Tonight is President Trump’s State of the Union Address. The president is expected to make a push for renewed investment in American infrastructure. And he could find bipartisan support. By many standards, America’s roads, airports, and trains are an embarrassment…

Why China Is Buying Gold Miners
China is on a spending spree. The country is snapping up gold miners as quickly as it can find them. Why? And what does it mean for you? Dave Forest, Casey Research’s resident commodities expert, has the story.

Goldman Sachs: We Might Have Hit the Top
January was a phenomenal month for U.S. stocks. After plunging in December, the S&P 500 is up more than 16% since then. But if you missed out on the rally, you might have missed the whole year. Goldman Sachs’ warning to investors hoping for more gains: Don’t hold your breath.


In the mailbag: AOCThe Wall… and is America still the “good guy”?

Ms. Ocasio-Cortez is what Truman Capote would call a “genuine phony,” but our problem is not Ms. Ocasio-Cortez or her (in my view) cockamamie policies. Since 1971, our policy is “adding zeroes.” We started with million-dollar deficits, then billion-dollar deficits, then onto the unthinkable trillions… It’s just three more zeroes, right?

And who can blame the millennials and many of their parent boomers for advocating socialism? In their lifetimes, they have seen the U.S. spend on anything and everything, and the bill never comes due! It’s magic; the spending goes on seemingly ad infinitum. Now, seriously, if there is no repercussion on spending to oblivion, why hold back? Yes, we tell ourselves there will be hell to pay, but I’m 66, and it hasn’t happened yet. I thought it would happen 30 years ago… Who is the fool? Best always.

– Paul M.

I think you’re missing the point. It is definitely not just The Wall or any other media fodder being fed to all of us. There is a very good reason to pay attention to what you do, what you’ll be allowed to do, and what you will be directed to do, (without even realizing it). Personal freedom is being handed over one checked agreement box at a time.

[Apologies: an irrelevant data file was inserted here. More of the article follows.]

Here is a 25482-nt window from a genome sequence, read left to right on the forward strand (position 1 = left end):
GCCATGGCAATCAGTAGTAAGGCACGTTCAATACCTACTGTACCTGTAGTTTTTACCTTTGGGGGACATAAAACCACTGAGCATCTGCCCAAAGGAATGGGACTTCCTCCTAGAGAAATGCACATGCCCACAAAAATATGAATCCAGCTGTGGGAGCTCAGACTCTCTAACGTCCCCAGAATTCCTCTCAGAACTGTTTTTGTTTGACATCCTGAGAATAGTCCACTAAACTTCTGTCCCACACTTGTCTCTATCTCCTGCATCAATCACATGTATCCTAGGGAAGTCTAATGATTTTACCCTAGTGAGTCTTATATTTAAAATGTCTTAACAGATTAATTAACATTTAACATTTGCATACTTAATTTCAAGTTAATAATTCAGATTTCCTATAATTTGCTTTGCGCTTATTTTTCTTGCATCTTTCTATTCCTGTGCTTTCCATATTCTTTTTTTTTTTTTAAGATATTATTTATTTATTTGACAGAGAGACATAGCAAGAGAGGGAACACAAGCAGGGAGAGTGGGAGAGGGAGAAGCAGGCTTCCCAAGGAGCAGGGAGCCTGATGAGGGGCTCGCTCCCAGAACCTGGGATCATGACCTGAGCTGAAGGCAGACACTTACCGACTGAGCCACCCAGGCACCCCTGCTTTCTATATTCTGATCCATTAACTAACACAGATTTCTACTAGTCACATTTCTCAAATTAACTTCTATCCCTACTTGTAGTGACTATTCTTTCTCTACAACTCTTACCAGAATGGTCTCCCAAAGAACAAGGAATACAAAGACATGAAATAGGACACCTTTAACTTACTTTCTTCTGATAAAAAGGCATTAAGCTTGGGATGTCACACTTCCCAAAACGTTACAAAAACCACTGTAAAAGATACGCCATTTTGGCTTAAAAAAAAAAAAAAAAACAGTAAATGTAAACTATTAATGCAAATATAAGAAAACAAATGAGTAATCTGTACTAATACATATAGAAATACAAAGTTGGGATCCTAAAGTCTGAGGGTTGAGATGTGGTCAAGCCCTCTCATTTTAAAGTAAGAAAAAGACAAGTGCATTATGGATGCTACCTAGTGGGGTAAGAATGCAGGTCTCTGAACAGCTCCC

– S. R.

I find it fascinating that an occasional “dear reader” will disclose that she sincerely believes that when “the odious one” (DJT) pushes for his “Wall”, that he is “keeping his campaign promise.” I know of a “promise” that he is not keeping: He said he would “do something” to help us old folks regarding the sky high prices of our drugs. There is not one “peep” on his twitter about this issue. Of course, “we” know why – he keeps his “show” going by picking fights with anyone and everyone NOT allied with the Deep State.

– Bill S.

Reading Mike R.’s posting about socialism, I scratched my head in wonder. Back in 1970, I told my father socialism will come to America and his response was precisely like Mike’s. I told my father it will not occur through war but will occur at voting booths. Looking at today’s youth we find 49% believe in socialism or communism. This scares me and I agree with Mike… we should never allow this.

– Brian M.

What a dumb question. America hasn’t been the good guy for more than a century… since getting corrupted into the globalist money printers’ dog of war.

– Peter R.

Meanwhile, some sharp-eyed readers catch a mix-up from yesterday’s Diary

Hi, Bill. That football match in Dublin between England and Ireland (all Ireland by the way) was not a soccer match. It was a rugby match played with an oval ball, not a million miles different from American football.

– Harold Y.

I have always “believed” in Bill, but he’s dropped the ball this time. Or rather, he has his balls all mixed up. Soccer is played with a round ball and rugby is an oval ball. They score goals in soccer but tries in rugby. The game on Saturday was a rugby one. If he’s got this wrong, can I believe another word he writes?

– Andrew


This will be the biggest tech trend of the next 10 years…

That’s the message from Jeff Brown, Bill’s go-to tech expert.

Jeff says 99% of investors will miss out entirely on this opportunity. But for those paying attention, they stand to make a small fortune. Click here.